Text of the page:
The first thing is to remember that except in very rare cases, si is never followed by a verb in the present-tense subjunctive mood.
That said, there are basically two types of si clauses that become part of a sentence:
- Sentences in which the condition is likely or reasonably likely. This is known grammatically as an open condition. For example, in the clause si llueve ("if it rains"), rain is seen as a distinct possibility.
- Sentences in which the condition is contrary to fact or is unlikely. For example, the clause si lloviera can be translated as "if it were to rain." Note the difference in meaning from the example above; in this case, while rain is a possibility, it is seen as unlikely. An example of a contrary-to-fact condition is a clause such as si yo fuera rico, "if I were rich." Grammatically, contrary-to-fact and unlikely conditions are treated the same way.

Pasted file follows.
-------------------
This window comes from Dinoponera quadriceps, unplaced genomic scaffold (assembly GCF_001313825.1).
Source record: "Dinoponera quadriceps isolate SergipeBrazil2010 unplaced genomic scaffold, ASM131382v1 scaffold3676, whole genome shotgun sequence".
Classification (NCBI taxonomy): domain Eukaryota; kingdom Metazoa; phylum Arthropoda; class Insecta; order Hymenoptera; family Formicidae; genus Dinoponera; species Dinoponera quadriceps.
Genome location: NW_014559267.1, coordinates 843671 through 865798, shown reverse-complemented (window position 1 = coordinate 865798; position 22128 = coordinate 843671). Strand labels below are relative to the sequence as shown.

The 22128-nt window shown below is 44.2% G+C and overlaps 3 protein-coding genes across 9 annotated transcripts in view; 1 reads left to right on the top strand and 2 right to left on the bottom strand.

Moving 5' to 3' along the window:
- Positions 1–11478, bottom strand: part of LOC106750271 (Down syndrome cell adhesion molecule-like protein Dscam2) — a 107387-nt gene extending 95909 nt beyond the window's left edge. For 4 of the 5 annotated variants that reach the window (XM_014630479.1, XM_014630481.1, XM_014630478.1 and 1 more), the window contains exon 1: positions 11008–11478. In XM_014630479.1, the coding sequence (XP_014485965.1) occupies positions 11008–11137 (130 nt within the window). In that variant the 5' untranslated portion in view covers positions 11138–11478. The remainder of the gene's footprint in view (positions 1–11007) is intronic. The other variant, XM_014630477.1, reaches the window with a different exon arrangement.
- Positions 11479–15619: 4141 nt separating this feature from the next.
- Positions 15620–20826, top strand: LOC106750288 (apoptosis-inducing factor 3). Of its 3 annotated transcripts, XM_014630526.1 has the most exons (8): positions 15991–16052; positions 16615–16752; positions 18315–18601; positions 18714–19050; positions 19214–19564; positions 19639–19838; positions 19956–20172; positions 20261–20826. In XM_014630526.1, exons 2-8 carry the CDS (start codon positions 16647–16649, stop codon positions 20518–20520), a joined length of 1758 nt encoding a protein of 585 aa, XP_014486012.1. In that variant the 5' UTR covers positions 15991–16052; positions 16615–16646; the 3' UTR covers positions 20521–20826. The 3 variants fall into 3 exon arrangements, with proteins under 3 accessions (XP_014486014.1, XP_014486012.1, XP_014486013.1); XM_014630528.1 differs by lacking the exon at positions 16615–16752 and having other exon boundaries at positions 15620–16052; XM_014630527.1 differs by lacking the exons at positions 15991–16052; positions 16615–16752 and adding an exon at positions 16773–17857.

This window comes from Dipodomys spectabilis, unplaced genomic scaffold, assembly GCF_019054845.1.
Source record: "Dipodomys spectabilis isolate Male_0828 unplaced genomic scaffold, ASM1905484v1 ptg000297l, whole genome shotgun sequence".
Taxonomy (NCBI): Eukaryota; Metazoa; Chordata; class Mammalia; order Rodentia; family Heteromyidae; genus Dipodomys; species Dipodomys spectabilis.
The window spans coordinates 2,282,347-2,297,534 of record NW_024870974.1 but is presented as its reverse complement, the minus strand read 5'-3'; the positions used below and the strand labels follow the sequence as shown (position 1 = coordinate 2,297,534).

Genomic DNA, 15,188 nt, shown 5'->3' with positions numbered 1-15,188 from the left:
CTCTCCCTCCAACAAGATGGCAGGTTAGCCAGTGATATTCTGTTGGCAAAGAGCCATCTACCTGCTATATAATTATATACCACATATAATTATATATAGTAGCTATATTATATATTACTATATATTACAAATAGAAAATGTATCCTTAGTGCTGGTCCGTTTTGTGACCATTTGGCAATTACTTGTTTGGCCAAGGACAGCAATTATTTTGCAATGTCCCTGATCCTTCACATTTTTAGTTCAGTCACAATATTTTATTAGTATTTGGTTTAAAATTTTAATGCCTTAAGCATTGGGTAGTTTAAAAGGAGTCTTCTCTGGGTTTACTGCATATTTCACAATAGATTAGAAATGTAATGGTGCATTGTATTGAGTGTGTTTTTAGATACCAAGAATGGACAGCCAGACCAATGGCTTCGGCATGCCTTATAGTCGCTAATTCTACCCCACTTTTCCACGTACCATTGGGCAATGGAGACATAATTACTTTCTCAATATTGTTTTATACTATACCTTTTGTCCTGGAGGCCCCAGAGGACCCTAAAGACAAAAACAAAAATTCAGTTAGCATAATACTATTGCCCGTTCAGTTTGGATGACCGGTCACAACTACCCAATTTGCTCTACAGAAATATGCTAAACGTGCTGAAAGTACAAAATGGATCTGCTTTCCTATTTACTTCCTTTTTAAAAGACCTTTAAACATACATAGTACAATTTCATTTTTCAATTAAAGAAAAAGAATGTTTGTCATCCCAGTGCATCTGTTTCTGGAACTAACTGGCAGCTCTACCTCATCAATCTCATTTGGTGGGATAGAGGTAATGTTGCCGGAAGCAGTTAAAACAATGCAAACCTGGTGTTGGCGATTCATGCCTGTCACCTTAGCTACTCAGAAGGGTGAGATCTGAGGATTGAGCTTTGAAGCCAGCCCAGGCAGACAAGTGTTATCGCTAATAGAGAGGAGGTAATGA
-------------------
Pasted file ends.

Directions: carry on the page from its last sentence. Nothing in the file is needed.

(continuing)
Here are some examples of open conditions:
- Si tengo dinero, me iré de viaje. If I have money, I'll go on a trip.
- Si la casa es usada, le aconsejamos que un profesional la inspeccione. (If the house is used, we advise that you have a professional inspect it.)
- Si sales, salgo también. (If you leave, I'm leaving too.)
- Si gana Sam, voy a llorar. (If Sam wins, I'll cry.)
- Si yo fuera tú, tomaría una responsabilidad propia. (If I were you, I would take appropriate responsibility.)
- Si yo tuviera dinero, habría ido al cine. (If I had the money, I would go to the movies.)
- Si ella hubiera tenido dinero, iría al cine. (If she had had the money, she would have gone to the movies.)
- Si ganara Sam, lloraría. (If Sam were to win, I'd cry.)